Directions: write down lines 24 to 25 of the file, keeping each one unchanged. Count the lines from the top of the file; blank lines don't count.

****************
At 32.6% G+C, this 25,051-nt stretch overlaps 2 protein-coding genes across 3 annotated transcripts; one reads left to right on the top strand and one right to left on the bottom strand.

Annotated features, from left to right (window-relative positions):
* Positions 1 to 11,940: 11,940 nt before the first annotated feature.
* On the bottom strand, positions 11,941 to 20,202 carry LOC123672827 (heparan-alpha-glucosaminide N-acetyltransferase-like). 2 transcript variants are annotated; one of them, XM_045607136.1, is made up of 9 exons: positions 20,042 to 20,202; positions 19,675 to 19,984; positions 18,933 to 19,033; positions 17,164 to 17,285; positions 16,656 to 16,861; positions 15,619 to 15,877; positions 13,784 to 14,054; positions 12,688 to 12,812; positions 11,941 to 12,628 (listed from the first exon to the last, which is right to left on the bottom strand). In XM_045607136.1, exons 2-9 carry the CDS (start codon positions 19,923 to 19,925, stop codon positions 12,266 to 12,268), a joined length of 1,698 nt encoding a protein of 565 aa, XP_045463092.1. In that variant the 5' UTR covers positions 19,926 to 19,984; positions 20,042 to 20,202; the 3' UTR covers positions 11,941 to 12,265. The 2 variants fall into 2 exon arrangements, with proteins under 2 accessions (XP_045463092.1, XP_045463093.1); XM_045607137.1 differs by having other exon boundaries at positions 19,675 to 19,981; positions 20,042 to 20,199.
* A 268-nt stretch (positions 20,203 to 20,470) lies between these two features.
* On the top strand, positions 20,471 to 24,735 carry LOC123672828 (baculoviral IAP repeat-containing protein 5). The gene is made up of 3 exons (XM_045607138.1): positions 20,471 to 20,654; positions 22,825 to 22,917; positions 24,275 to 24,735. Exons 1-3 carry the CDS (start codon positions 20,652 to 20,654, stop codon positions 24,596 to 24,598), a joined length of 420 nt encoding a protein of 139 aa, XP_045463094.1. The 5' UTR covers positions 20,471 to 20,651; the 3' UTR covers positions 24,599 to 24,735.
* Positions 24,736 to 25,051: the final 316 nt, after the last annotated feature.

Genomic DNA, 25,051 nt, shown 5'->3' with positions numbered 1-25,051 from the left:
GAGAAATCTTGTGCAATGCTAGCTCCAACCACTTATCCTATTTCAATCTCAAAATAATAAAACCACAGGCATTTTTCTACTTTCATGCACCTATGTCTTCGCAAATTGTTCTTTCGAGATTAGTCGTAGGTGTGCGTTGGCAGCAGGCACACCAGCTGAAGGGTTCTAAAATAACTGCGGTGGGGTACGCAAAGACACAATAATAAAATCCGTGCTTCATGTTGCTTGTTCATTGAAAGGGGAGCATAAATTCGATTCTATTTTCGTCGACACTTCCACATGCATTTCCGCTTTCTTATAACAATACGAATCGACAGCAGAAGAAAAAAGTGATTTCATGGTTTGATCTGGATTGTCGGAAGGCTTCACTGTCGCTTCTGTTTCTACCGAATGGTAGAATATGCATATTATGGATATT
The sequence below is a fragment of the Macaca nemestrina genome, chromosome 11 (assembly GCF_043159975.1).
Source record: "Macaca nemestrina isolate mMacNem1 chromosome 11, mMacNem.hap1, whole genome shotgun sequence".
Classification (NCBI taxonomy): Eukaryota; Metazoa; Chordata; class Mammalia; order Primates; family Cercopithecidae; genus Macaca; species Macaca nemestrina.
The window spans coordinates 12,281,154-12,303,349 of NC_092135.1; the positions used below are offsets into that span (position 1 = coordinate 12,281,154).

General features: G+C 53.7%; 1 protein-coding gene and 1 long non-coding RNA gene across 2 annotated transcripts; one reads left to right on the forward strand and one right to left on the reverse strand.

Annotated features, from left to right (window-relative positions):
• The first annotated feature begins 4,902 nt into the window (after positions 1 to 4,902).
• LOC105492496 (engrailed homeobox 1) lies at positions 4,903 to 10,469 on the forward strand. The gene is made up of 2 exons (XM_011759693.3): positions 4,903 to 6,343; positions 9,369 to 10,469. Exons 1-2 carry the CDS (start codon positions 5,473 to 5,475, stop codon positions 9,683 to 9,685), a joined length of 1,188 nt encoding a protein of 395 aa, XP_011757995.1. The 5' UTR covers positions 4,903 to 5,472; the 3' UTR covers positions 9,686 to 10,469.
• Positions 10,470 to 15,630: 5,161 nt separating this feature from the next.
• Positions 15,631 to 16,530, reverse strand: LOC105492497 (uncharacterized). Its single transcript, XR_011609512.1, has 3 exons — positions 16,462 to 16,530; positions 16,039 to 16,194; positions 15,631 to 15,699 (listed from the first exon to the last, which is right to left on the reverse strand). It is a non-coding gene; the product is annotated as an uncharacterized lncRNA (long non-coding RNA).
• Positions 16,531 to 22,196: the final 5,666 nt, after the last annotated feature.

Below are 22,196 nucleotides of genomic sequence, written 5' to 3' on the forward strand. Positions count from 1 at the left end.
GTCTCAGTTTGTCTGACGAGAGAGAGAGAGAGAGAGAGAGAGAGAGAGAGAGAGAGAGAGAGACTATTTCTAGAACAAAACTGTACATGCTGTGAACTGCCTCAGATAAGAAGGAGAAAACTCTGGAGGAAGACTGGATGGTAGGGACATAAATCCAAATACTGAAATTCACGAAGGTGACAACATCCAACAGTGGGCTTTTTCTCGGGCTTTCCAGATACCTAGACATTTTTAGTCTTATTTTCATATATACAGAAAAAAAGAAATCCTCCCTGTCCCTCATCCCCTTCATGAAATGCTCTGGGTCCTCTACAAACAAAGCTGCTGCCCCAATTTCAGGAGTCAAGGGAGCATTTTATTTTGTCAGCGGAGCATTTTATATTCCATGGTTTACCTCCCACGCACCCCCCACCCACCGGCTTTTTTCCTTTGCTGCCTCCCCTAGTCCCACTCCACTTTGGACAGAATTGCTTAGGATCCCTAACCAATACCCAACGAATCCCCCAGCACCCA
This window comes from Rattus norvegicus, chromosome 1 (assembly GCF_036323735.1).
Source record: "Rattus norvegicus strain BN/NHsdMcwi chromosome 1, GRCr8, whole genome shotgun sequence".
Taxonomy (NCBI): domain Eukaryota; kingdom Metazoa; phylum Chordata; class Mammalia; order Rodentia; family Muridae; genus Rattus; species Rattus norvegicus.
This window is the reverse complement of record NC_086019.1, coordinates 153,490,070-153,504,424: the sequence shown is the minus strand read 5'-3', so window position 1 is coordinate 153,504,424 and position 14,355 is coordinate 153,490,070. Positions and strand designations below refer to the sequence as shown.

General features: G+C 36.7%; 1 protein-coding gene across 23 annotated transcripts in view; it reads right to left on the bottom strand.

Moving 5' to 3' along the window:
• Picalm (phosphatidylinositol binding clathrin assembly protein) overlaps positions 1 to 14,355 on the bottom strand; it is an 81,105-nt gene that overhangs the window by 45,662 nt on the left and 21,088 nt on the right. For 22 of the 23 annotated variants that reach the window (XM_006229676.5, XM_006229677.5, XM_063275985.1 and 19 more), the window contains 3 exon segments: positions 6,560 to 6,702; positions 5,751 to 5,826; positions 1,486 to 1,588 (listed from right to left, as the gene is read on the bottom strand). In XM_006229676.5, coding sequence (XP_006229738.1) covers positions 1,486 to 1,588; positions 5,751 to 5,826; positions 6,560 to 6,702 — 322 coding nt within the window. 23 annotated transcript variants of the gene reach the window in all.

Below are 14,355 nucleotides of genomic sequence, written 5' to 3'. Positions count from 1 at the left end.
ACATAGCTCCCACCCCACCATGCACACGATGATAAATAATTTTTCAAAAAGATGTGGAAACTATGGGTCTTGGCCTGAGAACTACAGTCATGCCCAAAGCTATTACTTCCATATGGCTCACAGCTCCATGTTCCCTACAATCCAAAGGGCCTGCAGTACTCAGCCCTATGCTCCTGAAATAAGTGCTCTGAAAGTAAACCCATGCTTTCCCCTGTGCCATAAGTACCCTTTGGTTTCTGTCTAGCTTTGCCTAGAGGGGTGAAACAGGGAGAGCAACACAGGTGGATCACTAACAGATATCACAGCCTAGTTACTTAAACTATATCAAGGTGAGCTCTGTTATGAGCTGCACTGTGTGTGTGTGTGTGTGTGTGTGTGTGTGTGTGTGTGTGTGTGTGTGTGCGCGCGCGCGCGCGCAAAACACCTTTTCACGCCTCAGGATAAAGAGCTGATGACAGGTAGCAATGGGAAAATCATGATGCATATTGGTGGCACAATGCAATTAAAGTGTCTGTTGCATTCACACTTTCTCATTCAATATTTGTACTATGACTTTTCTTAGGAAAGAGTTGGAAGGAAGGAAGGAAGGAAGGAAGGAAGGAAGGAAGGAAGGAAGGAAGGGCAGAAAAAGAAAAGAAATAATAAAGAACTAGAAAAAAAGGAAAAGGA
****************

Source record: "Rattus norvegicus strain BN/NHsdMcwi chromosome 1, GRCr8, whole genome shotgun sequence".
Taxonomy (NCBI): domain Eukaryota; kingdom Metazoa; phylum Chordata; class Mammalia; order Rodentia; family Muridae; genus Rattus; species Rattus norvegicus.